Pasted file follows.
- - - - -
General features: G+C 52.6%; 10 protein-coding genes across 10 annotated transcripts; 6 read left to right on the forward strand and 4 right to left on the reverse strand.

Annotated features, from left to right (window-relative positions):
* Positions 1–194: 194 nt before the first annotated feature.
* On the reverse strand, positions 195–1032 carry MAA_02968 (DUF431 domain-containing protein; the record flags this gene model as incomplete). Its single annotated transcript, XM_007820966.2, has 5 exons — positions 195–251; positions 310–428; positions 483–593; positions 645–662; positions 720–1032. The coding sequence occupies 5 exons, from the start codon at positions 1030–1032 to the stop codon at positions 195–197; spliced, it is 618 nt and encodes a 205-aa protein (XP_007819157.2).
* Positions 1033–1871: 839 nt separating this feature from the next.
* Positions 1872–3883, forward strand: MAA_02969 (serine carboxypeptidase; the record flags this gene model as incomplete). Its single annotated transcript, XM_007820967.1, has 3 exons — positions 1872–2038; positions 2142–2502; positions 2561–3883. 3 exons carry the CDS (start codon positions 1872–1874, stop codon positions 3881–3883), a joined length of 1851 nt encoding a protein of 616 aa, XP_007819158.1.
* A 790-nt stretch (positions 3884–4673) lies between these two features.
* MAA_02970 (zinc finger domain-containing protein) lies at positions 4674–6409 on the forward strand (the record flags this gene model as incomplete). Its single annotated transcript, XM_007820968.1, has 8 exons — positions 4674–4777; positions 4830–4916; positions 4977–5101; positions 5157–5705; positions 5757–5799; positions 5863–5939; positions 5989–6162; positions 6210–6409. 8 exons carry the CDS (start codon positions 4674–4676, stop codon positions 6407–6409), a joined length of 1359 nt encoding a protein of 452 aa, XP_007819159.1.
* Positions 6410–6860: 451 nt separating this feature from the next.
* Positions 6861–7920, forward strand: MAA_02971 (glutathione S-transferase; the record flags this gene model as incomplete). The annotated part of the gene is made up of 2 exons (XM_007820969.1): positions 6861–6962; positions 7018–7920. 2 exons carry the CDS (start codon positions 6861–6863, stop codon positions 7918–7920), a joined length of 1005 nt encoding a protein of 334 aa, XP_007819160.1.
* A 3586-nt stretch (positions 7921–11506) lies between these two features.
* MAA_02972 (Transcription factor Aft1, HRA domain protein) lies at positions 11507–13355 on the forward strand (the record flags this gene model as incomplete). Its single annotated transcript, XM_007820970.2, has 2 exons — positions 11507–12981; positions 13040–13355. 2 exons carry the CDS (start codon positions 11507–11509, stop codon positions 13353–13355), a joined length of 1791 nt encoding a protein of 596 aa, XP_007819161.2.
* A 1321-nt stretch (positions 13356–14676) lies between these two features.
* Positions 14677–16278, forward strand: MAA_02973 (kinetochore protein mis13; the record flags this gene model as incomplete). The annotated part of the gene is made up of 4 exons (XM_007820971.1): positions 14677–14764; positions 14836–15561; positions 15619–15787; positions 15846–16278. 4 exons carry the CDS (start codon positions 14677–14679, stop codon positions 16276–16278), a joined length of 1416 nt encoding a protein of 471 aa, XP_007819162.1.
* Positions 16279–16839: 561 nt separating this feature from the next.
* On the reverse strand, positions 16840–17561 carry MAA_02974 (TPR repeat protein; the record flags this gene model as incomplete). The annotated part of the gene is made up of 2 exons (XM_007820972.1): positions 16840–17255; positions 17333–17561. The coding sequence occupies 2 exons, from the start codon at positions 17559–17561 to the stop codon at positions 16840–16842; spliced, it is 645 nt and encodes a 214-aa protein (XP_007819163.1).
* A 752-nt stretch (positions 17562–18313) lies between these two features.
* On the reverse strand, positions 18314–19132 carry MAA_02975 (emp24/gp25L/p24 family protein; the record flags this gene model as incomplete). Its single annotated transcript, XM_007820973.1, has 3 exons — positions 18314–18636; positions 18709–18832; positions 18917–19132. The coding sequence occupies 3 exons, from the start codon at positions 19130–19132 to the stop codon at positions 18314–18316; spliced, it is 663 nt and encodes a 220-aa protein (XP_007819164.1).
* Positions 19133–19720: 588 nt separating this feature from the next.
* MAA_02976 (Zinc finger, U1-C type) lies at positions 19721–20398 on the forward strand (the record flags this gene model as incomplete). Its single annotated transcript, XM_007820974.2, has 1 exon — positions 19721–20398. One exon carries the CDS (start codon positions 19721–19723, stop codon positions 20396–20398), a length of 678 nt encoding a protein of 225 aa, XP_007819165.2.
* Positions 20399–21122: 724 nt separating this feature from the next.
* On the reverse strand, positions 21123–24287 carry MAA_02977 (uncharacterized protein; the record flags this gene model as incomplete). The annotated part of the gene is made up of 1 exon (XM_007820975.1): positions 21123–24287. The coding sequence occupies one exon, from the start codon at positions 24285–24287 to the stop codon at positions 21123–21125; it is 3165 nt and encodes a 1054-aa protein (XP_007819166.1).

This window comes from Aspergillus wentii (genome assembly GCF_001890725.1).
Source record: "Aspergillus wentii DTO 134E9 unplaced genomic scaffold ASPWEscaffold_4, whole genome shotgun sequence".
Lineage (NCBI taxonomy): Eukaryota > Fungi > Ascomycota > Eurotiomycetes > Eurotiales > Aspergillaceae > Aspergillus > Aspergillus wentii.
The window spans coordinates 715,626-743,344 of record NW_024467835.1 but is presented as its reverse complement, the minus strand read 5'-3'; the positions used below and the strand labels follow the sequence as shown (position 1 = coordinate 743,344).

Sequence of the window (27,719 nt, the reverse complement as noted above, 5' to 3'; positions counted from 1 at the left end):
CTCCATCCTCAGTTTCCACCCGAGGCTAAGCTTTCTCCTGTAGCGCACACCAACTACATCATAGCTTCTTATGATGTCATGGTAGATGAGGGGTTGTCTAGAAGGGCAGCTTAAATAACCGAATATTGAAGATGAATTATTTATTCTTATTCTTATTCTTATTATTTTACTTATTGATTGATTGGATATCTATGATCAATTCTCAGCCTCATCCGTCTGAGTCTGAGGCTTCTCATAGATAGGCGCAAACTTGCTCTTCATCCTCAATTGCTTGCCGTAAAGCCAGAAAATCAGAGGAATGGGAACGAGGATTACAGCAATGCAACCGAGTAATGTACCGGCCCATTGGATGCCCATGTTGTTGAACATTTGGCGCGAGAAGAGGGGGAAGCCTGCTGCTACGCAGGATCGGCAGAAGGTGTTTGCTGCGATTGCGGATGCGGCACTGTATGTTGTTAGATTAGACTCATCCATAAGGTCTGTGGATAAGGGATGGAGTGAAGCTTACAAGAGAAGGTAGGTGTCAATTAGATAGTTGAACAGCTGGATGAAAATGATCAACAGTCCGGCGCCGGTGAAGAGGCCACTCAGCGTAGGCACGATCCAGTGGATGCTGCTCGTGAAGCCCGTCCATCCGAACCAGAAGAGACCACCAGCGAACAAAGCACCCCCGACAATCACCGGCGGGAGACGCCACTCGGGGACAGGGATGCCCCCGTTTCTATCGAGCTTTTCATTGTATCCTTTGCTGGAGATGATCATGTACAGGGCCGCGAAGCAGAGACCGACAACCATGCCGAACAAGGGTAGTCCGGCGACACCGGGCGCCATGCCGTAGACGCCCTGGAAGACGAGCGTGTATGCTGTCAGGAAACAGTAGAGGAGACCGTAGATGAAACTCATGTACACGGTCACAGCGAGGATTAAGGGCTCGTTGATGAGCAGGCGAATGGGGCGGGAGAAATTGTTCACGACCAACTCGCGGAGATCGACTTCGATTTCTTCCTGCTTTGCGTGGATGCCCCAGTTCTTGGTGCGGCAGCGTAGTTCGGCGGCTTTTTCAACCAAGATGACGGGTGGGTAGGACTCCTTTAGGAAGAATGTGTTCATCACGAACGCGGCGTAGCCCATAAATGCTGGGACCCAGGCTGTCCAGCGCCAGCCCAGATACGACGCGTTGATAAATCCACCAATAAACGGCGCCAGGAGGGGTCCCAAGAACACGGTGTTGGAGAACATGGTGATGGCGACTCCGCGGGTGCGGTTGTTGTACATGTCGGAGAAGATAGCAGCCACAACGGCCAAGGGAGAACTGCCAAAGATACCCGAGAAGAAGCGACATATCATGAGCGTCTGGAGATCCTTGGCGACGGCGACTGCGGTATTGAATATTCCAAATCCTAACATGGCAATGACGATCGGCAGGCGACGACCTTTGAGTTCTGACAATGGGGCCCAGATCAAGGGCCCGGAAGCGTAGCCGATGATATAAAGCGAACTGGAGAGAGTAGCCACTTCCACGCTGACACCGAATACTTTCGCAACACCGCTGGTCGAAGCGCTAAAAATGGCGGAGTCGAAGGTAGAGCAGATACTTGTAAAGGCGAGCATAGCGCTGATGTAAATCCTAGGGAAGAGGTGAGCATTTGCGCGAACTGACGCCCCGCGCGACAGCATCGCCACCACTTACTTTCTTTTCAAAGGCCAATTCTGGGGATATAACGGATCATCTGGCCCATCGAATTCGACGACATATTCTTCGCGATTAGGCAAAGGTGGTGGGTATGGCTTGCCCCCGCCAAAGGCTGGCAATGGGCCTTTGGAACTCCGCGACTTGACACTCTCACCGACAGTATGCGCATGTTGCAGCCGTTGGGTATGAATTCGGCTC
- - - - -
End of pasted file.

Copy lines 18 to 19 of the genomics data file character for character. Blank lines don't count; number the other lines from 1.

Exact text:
* On the reverse strand, positions 18314–19132 carry MAA_02975 (emp24/gp25L/p24 family protein; the record flags this gene model as incomplete). Its single annotated transcript, XM_007820973.1, has 3 exons — positions 18314–18636; positions 18709–18832; positions 18917–19132. The coding sequence occupies 3 exons, from the start codon at positions 19130–19132 to the stop codon at positions 18314–18316; spliced, it is 663 nt and encodes a 220-aa protein (XP_007819164.1).
* Positions 19133–19720: 588 nt separating this feature from the next.